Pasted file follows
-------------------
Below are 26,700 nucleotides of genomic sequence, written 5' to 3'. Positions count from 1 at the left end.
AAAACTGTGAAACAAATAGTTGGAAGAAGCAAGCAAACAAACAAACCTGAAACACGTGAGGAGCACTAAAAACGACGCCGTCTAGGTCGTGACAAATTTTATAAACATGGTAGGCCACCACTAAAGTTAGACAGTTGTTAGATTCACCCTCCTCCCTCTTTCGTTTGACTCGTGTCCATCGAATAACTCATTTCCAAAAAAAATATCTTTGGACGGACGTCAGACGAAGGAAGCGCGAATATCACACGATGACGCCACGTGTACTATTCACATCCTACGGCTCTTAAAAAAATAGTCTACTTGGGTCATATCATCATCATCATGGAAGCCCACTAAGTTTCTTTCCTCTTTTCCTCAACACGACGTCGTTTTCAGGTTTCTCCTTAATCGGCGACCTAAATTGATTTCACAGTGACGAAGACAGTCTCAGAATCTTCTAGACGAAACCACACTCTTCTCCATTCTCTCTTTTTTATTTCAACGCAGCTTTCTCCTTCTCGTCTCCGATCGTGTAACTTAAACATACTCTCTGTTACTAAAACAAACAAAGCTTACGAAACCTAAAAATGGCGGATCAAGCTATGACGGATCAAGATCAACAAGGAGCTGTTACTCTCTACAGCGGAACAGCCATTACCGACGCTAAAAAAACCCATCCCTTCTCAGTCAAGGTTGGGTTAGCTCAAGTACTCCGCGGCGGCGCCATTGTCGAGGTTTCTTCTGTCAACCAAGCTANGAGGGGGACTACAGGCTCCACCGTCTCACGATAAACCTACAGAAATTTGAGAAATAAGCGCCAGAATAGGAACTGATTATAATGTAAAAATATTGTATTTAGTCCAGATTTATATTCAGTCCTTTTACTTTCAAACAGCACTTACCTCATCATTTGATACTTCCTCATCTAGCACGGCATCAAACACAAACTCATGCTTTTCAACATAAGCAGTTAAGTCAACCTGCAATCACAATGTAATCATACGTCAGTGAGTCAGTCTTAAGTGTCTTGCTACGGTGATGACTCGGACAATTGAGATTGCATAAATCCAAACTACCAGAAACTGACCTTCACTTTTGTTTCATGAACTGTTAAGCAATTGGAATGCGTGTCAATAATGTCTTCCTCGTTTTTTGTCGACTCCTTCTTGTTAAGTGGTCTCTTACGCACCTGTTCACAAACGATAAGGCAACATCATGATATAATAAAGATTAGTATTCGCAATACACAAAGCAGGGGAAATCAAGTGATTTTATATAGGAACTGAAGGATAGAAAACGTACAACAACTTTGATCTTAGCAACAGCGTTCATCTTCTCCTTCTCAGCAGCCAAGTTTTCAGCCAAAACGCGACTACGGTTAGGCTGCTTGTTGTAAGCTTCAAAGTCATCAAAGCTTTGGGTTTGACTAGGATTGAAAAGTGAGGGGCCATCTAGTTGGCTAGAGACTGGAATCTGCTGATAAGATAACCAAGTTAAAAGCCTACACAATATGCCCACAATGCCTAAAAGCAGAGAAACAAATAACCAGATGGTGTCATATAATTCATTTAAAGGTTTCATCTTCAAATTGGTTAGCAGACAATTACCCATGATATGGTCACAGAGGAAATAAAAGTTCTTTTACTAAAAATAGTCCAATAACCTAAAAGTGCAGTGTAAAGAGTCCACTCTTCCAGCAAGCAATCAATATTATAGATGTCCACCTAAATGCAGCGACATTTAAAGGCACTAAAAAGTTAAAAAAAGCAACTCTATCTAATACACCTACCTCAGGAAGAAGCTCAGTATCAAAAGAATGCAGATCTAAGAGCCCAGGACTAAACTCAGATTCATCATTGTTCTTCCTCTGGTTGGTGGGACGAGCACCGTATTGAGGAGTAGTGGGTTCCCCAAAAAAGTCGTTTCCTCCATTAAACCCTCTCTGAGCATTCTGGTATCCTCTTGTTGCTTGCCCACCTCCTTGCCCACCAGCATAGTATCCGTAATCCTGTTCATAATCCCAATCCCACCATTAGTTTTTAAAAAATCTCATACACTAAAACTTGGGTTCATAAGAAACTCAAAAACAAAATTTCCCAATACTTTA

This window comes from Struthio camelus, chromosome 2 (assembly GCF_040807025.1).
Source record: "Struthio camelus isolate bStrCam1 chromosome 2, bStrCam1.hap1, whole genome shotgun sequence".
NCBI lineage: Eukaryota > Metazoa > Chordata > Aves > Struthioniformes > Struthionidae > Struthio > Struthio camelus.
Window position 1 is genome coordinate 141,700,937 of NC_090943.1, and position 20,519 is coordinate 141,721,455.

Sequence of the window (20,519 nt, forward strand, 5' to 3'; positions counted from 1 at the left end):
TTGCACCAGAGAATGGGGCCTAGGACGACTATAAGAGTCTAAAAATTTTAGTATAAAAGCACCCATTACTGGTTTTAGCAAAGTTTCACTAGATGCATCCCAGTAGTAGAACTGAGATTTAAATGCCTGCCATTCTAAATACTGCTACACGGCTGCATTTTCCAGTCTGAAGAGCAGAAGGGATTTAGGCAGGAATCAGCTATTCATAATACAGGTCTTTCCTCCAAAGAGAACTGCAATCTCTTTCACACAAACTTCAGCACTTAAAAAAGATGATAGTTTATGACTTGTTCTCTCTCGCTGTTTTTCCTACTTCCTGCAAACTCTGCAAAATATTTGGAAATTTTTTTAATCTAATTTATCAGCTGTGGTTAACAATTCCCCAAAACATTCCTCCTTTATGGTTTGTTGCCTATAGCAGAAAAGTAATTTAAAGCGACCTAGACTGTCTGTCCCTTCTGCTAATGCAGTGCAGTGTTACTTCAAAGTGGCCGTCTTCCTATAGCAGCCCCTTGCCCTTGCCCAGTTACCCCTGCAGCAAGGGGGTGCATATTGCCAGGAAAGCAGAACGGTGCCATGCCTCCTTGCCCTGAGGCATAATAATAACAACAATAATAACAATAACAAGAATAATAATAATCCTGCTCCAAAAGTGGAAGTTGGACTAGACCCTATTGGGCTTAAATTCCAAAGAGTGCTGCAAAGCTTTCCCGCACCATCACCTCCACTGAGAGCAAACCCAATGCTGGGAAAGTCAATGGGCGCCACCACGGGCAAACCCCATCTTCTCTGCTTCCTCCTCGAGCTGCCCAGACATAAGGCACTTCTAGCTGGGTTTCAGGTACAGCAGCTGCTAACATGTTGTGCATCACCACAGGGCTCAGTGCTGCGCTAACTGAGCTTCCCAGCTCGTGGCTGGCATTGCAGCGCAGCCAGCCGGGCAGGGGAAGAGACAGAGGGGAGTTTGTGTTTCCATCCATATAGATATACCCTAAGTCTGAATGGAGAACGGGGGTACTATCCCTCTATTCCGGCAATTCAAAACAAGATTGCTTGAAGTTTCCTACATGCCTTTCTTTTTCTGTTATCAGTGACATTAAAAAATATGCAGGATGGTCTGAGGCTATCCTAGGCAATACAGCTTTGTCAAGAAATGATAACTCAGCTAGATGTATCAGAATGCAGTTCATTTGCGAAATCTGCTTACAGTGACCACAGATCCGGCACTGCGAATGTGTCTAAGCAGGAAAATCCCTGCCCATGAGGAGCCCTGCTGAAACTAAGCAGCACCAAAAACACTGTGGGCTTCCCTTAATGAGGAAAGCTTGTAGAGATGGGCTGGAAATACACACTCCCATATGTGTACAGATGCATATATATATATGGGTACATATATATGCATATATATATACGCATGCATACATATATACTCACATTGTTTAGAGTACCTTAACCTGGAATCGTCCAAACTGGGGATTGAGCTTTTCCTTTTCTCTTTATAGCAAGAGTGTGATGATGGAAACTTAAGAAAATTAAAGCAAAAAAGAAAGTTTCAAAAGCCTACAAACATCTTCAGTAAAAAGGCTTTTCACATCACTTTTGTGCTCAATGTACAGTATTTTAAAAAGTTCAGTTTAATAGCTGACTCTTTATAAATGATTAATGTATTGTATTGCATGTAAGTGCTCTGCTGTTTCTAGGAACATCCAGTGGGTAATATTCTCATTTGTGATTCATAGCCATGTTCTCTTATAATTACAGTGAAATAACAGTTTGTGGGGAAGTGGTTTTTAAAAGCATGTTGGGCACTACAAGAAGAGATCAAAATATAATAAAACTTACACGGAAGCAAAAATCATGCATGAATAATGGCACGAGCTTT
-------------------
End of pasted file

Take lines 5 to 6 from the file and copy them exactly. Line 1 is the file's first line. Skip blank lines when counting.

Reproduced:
NCBI lineage: Eukaryota > Metazoa > Chordata > Aves > Struthioniformes > Struthionidae > Struthio > Struthio camelus.
Window position 1 is genome coordinate 141,700,937 of NC_090943.1, and position 20,519 is coordinate 141,721,455.